Curiously, besides Encausse, many influential figures in spirituality and magic in the West have been hypnotists. These include Phineas Quimby (the founder of the “positive thinking movement”), Louis Claude de Saint-Martin (an 18th century Christian mystic whose ideas were later given an initiatic structure in Papus’s Martinist), and G. I. Gurdjieff (founder of the Fourth Way movement). Again, Austin Spare’s practice of automatic drawing goes back to hypnotism as does his notion of sigil magic and of implanting ideas into the unconscious. Again, Carl Jung also practiced hypnotism early in his psychotherapy career. And, whether you’re interested in magic, alchemy, or Eastern religion, because of his theories of archetypes and of the anima and animus, Jung has shaped our understanding of spirituality today.

Before Eastern meditation flooded into Western alternative spirituality via Aleister Crowley and Arthur Avalon, among others, hypnotism was the transcendent consciousness practice of Europe, derived in large part from the work of Franz Anton Mesmer (from whom we get the word “mesmerized”). He was active in France during the 18th century, and some secret, initiatic societies used his techniques of hypnotism, supposedly to contact spiritual entities. In Germany, Mesmer is still an influence on esoteric spirituality though his work is largely unknown in the English-speaking world.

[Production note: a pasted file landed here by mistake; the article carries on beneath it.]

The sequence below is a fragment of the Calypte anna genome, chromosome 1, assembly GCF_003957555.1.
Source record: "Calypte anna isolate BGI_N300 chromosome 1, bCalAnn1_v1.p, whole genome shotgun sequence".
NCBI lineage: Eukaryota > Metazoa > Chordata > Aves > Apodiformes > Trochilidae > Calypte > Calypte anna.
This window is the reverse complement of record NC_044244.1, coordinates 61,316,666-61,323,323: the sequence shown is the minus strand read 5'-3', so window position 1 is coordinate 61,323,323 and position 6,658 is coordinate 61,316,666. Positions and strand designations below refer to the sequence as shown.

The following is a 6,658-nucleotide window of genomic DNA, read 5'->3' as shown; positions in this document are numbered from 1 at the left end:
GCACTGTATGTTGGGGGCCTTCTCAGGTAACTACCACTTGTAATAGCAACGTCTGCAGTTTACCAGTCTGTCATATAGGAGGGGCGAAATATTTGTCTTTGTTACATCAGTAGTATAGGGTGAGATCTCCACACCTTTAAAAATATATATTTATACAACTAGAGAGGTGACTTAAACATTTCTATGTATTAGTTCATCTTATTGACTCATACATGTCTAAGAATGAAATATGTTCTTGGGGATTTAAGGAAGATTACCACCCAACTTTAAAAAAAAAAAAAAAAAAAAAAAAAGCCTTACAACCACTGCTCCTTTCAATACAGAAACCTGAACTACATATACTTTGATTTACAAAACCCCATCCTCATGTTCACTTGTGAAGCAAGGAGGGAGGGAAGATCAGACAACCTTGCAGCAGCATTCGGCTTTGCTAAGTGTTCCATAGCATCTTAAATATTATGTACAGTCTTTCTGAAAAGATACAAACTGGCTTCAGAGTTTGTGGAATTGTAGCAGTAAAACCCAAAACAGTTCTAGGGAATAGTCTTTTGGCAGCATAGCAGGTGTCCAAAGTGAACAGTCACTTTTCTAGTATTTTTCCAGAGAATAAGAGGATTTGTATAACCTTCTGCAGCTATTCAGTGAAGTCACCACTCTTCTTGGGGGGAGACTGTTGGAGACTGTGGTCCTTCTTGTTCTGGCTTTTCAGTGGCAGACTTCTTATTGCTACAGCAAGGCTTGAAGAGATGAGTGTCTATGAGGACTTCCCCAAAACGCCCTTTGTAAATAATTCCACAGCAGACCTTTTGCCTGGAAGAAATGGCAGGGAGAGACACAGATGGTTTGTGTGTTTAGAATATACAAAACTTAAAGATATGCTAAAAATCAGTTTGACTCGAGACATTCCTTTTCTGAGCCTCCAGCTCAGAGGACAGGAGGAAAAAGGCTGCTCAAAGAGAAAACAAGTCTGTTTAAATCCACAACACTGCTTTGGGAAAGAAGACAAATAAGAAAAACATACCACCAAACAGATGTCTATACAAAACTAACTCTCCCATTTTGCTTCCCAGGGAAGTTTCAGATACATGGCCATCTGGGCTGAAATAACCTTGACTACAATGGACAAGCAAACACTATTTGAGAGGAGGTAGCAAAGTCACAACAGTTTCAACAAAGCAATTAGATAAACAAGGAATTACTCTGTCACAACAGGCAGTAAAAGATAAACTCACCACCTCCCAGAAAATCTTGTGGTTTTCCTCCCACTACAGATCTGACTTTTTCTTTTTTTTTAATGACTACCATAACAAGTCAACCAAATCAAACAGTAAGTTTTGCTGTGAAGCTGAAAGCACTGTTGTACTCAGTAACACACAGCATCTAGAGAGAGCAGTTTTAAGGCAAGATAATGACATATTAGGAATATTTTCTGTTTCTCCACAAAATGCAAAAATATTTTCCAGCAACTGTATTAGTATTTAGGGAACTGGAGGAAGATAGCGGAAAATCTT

PAA: So, what’s the difference between hypnotism and Eastern meditation?